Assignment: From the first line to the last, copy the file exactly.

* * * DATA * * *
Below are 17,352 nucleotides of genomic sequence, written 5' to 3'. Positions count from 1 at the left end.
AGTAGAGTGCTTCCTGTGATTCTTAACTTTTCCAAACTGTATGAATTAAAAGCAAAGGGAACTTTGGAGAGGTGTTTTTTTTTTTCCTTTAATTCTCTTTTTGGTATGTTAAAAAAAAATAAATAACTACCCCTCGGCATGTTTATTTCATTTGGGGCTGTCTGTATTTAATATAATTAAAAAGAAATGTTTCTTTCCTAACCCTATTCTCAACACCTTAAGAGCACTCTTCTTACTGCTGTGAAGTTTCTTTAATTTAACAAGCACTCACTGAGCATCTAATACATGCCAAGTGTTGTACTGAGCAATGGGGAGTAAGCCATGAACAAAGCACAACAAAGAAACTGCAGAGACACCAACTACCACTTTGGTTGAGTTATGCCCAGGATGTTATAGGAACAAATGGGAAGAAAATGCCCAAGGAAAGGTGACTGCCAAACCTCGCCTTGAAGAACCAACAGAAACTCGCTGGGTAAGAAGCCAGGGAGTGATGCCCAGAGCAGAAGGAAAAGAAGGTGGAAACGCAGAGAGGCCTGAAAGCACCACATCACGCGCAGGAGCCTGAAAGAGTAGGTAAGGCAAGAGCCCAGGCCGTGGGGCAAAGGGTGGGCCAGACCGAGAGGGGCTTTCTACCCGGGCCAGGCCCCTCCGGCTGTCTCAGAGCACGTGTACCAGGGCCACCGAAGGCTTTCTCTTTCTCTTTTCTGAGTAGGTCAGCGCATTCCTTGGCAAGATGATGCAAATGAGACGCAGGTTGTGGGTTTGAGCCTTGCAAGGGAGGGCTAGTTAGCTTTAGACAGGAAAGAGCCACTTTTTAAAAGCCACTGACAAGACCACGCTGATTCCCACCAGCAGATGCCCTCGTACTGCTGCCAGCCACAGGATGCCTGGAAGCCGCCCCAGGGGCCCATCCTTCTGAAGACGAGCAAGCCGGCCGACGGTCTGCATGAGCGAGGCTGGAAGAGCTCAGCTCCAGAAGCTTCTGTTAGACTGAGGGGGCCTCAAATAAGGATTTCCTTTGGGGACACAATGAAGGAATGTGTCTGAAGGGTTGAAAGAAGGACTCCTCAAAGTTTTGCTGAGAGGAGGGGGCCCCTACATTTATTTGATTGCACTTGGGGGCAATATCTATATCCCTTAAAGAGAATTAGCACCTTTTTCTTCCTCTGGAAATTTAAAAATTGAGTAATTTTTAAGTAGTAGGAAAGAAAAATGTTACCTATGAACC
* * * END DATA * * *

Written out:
Below are 17,352 nucleotides of genomic sequence, written 5' to 3'. Positions count from 1 at the left end.
AGTAGAGTGCTTCCTGTGATTCTTAACTTTTCCAAACTGTATGAATTAAAAGCAAAGGGAACTTTGGAGAGGTGTTTTTTTTTTTCCTTTAATTCTCTTTTTGGTATGTTAAAAAAAAATAAATAACTACCCCTCGGCATGTTTATTTCATTTGGGGCTGTCTGTATTTAATATAATTAAAAAGAAATGTTTCTTTCCTAACCCTATTCTCAACACCTTAAGAGCACTCTTCTTACTGCTGTGAAGTTTCTTTAATTTAACAAGCACTCACTGAGCATCTAATACATGCCAAGTGTTGTACTGAGCAATGGGGAGTAAGCCATGAACAAAGCACAACAAAGAAACTGCAGAGACACCAACTACCACTTTGGTTGAGTTATGCCCAGGATGTTATAGGAACAAATGGGAAGAAAATGCCCAAGGAAAGGTGACTGCCAAACCTCGCCTTGAAGAACCAACAGAAACTCGCTGGGTAAGAAGCCAGGGAGTGATGCCCAGAGCAGAAGGAAAAGAAGGTGGAAACGCAGAGAGGCCTGAAAGCACCACATCACGCGCAGGAGCCTGAAAGAGTAGGTAAGGCAAGAGCCCAGGCCGTGGGGCAAAGGGTGGGCCAGACCGAGAGGGGCTTTCTACCCGGGCCAGGCCCCTCCGGCTGTCTCAGAGCACGTGTACCAGGGCCACCGAAGGCTTTCTCTTTCTCTTTTCTGAGTAGGTCAGCGCATTCCTTGGCAAGATGATGCAAATGAGACGCAGGTTGTGGGTTTGAGCCTTGCAAGGGAGGGCTAGTTAGCTTTAGACAGGAAAGAGCCACTTTTTAAAAGCCACTGACAAGACCACGCTGATTCCCACCAGCAGATGCCCTCGTACTGCTGCCAGCCACAGGATGCCTGGAAGCCGCCCCAGGGGCCCATCCTTCTGAAGACGAGCAAGCCGGCCGACGGTCTGCATGAGCGAGGCTGGAAGAGCTCAGCTCCAGAAGCTTCTGTTAGACTGAGGGGGCCTCAAATAAGGATTTCCTTTGGGGACACAATGAAGGAATGTGTCTGAAGGGTTGAAAGAAGGACTCCTCAAAGTTTTGCTGAGAGGAGGGGGCCCCTACATTTATTTGATTGCACTTGGGGGCAATATCTATATCCCTTAAAGAGAATTAGCACCTTTTTCTTCCTCTGGAAATTTAAAAATTGAGTAATTTTTAAGTAGTAGGAAAGAAAAATGTTACCTATGAACC